One week after Fern Hollow Bridge collapsed in Pittsburgh, PennDOT Acting Executive Deputy Secretary Melissa Batula and Acting Deputy Secretary for Highway Administration Mike Keiser addressed the media to discuss the state's bridge rating system.
Part of Forbes Avenue, the Fern Hollow Bridge was one of roughly 176 bridges in Allegheny County, where Pittsburgh is located, that are labeled poor. The city is home to about 30 of those bridges in poor condition.
"We do have a very rigorous process in place that we do evaluate to make sure bridges are safe," Batula said. "Just because they say poor doesn't mean that there is something significantly wrong with that bridge that's putting them in jeopardy."
During her opening remarks, Batula explained how bridges are rated between 0 to 9 based on the state of three categories: its deck, superstructure, and the substructure or culvert. The entire bridge is then classified based on the lowest component condition rating by one of those three categories.
PennDOT conducts 18,000 bridge inspections each year, which averages out to about 70 per day.
"Similar to evaluating a person's overall health, a bridge condition is far too complex to really fully be described with three condition ratings," Batula said.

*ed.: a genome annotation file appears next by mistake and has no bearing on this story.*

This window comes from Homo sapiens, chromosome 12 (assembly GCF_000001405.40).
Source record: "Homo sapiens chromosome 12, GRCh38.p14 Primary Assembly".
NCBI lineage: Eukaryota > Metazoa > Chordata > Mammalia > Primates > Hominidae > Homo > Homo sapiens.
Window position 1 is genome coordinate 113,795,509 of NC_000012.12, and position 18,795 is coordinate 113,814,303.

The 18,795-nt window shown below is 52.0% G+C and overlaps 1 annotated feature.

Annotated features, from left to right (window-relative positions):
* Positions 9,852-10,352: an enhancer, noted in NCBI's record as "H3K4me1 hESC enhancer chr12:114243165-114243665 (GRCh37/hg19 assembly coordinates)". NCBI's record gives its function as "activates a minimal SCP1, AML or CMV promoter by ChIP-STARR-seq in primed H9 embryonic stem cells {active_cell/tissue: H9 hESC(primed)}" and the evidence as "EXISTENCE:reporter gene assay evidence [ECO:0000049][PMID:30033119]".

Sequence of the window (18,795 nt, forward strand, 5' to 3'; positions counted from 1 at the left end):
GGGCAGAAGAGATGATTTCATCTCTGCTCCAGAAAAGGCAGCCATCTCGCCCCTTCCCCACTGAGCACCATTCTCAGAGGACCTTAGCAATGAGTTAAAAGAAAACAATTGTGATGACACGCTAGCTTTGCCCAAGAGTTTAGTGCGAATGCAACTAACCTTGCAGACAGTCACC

In 2008, there were over 6,000 state-owned bridges that were in poor condition in Pennsylvania. Today, that number is just over 2,400 bridges. But because of the age of its bridges, and the size of Pennsylvania, 250 of its state-owned bridges move into that poor category every year.
"So we must preserve, repair and replace at a greater rate each year to continue that trend of reducing the number of bridges that are in poor condition," Batula said.
The Fern Hollow Bridge collapsed the morning President Biden was scheduled to visit Pittsburgh to talk about the Infrastructure Investment and Jobs Act (IIJA). Thanks to the new law, Pennsylvania is set to receive $1.6 billion to fix more than 3,000 bridges across the commonwealth.
The National Transportation Safety Board is investigating the Fern Hollow Bridge collapse.
Also on Friday, it was announced that an emergency design contract will fast-track the reconstruction of the collapsed Fern Hollow Bridge.
The $25 million project on Forbes Avenue—one of Pittsburgh's most traveled roads—was expected to take a minimum of two years, but the timeline might be faster now.
PennDOT and Pennsylvania Governor Tom Wolf released a joint statement announcing a reimbursement grant agreement that allows PennDOT to design and build a new structure.
According to the statement, the agreement allows the Wolf administration to execute an emergency contract with Swank Construction Company/HDR Inc. to immediately start designing a new bridge and removing the rubble.
The 497-foot bridge collapsed into a ravine underneath it in Frick Park about 6:45 a.m. Friday, injuring 10 people.